Farm Feed

A Guide to What Most Farm Animals Eat

If you’re a small farm owner or a homesteader, maintaining the well-being of your farm animals is crucial.

Ensuring they receive proper nutrition not only contributes to their overall health but also plays a vital role in providing us with essential carbohydrates, vitamins, minerals, and proteins.

This post will dive into various farm animals’ dietary requirements, focusing on small-scale farm and homestead animals.

Join us as we explore the importance of a balanced diet for our hardworking farm friends, and gain valuable insights to help you optimize their care and productivity. Let’s get started! 

Main ingredients in farm animal feed

The main ingredients in farm animal feed are listed in this section based on what nutrients they are rich in, such as carbohydrates, proteins, vitamins, and minerals.


Carbohydrates are crucial in animal diets to keep the animals’ energy up (through body fat) and produce positive growth. Here are some of the carb-rich animal feed ingredients:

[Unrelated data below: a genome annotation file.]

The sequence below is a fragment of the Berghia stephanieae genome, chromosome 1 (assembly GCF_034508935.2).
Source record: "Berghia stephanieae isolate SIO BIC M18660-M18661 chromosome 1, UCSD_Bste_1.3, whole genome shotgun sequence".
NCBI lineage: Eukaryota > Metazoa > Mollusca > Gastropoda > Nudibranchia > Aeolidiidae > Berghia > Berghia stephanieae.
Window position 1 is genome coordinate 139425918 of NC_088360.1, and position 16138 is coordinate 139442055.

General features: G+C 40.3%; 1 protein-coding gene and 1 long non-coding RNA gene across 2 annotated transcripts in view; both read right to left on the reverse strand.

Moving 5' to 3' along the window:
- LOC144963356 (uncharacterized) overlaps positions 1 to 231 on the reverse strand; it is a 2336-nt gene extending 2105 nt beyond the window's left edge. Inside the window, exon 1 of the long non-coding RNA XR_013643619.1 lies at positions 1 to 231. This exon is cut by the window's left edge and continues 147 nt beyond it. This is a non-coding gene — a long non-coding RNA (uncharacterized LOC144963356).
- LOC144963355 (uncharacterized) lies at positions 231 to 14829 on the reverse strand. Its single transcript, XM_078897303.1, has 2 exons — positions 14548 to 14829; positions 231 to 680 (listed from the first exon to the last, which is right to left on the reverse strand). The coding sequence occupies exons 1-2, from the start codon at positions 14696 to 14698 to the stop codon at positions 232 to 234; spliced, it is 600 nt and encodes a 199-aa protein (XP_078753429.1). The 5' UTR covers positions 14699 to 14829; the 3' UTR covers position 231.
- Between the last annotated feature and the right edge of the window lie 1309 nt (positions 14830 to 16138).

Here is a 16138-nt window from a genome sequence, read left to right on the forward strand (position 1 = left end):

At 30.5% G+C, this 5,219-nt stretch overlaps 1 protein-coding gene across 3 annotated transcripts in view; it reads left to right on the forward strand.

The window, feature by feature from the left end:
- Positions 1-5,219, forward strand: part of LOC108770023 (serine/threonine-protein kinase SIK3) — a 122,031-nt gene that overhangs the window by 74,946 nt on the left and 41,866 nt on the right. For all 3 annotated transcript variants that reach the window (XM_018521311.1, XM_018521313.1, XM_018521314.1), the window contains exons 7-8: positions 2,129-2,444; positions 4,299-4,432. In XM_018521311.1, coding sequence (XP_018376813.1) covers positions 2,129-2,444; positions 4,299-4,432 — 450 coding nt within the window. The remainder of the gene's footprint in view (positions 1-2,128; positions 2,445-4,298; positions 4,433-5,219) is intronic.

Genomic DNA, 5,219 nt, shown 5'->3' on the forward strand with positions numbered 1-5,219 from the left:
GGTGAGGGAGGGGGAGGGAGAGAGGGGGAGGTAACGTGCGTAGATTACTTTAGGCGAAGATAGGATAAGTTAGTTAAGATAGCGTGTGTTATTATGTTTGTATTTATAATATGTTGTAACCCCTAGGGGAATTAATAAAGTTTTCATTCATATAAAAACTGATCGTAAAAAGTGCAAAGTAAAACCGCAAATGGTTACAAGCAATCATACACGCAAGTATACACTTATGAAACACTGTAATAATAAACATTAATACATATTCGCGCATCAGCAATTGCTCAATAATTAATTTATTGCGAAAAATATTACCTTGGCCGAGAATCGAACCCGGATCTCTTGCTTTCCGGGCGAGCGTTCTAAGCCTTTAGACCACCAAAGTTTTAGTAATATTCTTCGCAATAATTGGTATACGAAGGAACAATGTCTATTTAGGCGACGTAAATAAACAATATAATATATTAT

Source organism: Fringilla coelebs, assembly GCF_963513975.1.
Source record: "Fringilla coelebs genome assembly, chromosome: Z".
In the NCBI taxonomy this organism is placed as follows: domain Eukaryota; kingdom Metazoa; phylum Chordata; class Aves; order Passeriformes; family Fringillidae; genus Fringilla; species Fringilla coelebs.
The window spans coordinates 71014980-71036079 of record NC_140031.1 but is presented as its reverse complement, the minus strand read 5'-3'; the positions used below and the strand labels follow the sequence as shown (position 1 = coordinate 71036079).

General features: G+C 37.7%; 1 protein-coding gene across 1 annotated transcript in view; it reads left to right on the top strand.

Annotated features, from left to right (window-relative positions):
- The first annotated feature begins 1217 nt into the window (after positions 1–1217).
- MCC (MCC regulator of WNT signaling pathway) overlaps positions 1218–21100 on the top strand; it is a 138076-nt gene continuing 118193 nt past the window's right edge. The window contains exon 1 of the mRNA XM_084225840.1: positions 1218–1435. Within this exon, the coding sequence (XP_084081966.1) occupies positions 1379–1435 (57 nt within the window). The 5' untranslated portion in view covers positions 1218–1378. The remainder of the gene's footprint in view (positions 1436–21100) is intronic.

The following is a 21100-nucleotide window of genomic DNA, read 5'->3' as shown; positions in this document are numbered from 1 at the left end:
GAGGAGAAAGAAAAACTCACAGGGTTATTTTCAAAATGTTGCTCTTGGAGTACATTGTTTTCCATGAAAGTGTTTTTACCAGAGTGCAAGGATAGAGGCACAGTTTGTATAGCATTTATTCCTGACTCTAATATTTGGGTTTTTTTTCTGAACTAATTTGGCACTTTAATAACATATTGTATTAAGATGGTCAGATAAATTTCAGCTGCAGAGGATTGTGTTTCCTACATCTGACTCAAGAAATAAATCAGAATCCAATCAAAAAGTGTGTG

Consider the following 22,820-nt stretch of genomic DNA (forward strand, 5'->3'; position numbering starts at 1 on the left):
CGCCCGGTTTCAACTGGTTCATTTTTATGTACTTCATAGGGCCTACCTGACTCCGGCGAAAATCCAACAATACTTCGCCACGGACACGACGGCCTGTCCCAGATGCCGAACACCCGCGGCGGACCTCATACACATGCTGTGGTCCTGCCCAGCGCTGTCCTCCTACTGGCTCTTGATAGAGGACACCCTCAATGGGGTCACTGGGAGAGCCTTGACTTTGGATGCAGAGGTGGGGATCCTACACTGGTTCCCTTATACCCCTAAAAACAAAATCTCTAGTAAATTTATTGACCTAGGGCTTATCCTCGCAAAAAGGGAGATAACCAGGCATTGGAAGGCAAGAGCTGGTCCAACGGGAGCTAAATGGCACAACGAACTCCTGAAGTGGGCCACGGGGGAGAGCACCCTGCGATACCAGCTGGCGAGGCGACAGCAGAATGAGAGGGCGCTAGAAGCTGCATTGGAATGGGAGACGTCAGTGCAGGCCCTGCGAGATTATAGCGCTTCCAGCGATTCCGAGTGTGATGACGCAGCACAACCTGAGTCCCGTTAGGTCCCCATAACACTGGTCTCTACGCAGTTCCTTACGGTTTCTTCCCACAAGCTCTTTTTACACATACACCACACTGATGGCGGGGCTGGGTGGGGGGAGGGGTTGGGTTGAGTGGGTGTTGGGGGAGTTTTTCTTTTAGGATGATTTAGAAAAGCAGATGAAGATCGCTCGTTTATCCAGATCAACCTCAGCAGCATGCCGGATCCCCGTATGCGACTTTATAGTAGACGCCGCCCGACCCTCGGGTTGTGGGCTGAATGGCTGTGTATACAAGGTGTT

Corn grits or maize: This grain feed is known to be one of the main feed ingredients for many farm animals, comprising about half of its total bulk.

This carbohydrate-rich animal feed, made mainly of starch, is usually white or yellow, depending on your location. Although it’s loaded with carbohydrates, it lacks sufficient protein, so it’s mixed with other components when making livestock feed.

Peas and beans: These two work well as ingredients in animal feed because they are rich in verbascose, a carbohydrate essential for building animals’ energy. Peas and beans are also protein-rich.

Wheat: This ingredient has been planted and used since the Neolithic Revolution and is known to be a bearer of carbohydrates and more protein than corn grits or maize.When mixing animal feed, wheat is vital as the binding agent, combining the different ingredients.

Noodle waste: In shifting to a more energy-rich, cost-efficient, and lesser food waste alternative, another option for an animal feed ingredient is noodle waste or table scraps.